During these days, many of my patients, as they are leaving, tell me: “Er…Happy Holidays!” I know they mean well: they don’t want to offend me by saying “Merry Christmas.” But, I’m here to tell you: I would not be offended if you say to me: “Merry Christmas.”
I mean, that is a very nice thing to wish me: happiness on Christmas Day. No, I don’t celebrate Christmas…but that doesn’t mean that you can’t wish me happiness on Christmas Day. I would welcome such a wish, because, Christmas Day for me is so boring.
Nothing is open…nothing! A couple of years ago, I had to work on Christmas night, and I was looking for something to eat: nothing but the Muslim-owned Mediterranean restaurant was open. But, I didn’t want that food: I wanted Chinese food. But, all the Chinese restaurants were closed! I was totally devastated.
If the wishes of my patients for a “Merry Christmas” came true for me, I would find all restaurants open for business on Christmas night only for me, and if I go to any of them, they will give me food for free in gratitude for coming in on Christmas night. So, please, wish me a Merry Christmas, for God’s sake!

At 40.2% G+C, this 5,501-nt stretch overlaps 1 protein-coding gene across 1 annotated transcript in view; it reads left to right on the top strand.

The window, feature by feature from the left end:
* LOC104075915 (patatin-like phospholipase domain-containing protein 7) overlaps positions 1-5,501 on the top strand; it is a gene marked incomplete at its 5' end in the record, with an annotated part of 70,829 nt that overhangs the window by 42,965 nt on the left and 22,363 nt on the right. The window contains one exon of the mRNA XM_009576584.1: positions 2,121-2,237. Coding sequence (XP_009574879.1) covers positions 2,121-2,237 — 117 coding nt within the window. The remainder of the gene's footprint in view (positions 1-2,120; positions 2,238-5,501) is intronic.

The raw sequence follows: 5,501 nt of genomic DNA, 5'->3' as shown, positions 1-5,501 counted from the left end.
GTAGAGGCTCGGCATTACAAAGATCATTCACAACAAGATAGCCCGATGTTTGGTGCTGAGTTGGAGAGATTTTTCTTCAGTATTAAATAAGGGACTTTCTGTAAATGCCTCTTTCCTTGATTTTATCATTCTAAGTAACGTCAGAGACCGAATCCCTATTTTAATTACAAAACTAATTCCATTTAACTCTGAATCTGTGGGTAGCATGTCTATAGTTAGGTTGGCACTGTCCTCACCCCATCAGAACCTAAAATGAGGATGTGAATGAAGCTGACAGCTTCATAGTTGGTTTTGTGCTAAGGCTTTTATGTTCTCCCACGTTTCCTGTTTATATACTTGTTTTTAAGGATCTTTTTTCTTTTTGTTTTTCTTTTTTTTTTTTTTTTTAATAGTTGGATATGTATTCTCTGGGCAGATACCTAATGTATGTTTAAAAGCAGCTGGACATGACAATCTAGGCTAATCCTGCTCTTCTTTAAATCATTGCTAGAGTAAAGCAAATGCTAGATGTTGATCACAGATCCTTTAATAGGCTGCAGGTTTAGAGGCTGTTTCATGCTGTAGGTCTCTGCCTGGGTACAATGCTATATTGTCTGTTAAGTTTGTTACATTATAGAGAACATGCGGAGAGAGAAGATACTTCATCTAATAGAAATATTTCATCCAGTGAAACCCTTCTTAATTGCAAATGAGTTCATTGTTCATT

I see no problem for me as a Muslim wishing my Christian friends and neighbors “Merry Christmas” during Christmas season. The same goes for my Jewish friends and neighbors during Rosh Hashana. Once I told a patient, whom I knew to be Jewish, “Happy New Year.” She was quite surprised, and she said, “Happy New Year to you, too?” (Asking if I was Jewish). I said, “No, but I know it’s Rosh Hashana.” I knew she appreciated it, and that made me very happy.
We should do more of this sort of thing. If we each wish our neighbors a “Merry Christmas” during the Christmas season; a “Happy New Year” during Rosh Hashana; a “Happy Kwanzaa” during Kwanzaa; a “Happy Divali” during Divali; the bonds of our brotherhood and sisterhood will be all the stronger. The barriers of hate and fear will be destroyed. And our country will all the better for it.
So, to one and all, I say to you: Have a very Merry Christmas and a prosperous, Happy New Year.
Read more: http://blog.beliefnet.com/commonwordcommonlord/2011/12/er-happy-holidays.html#ixzz1fLxRjSaz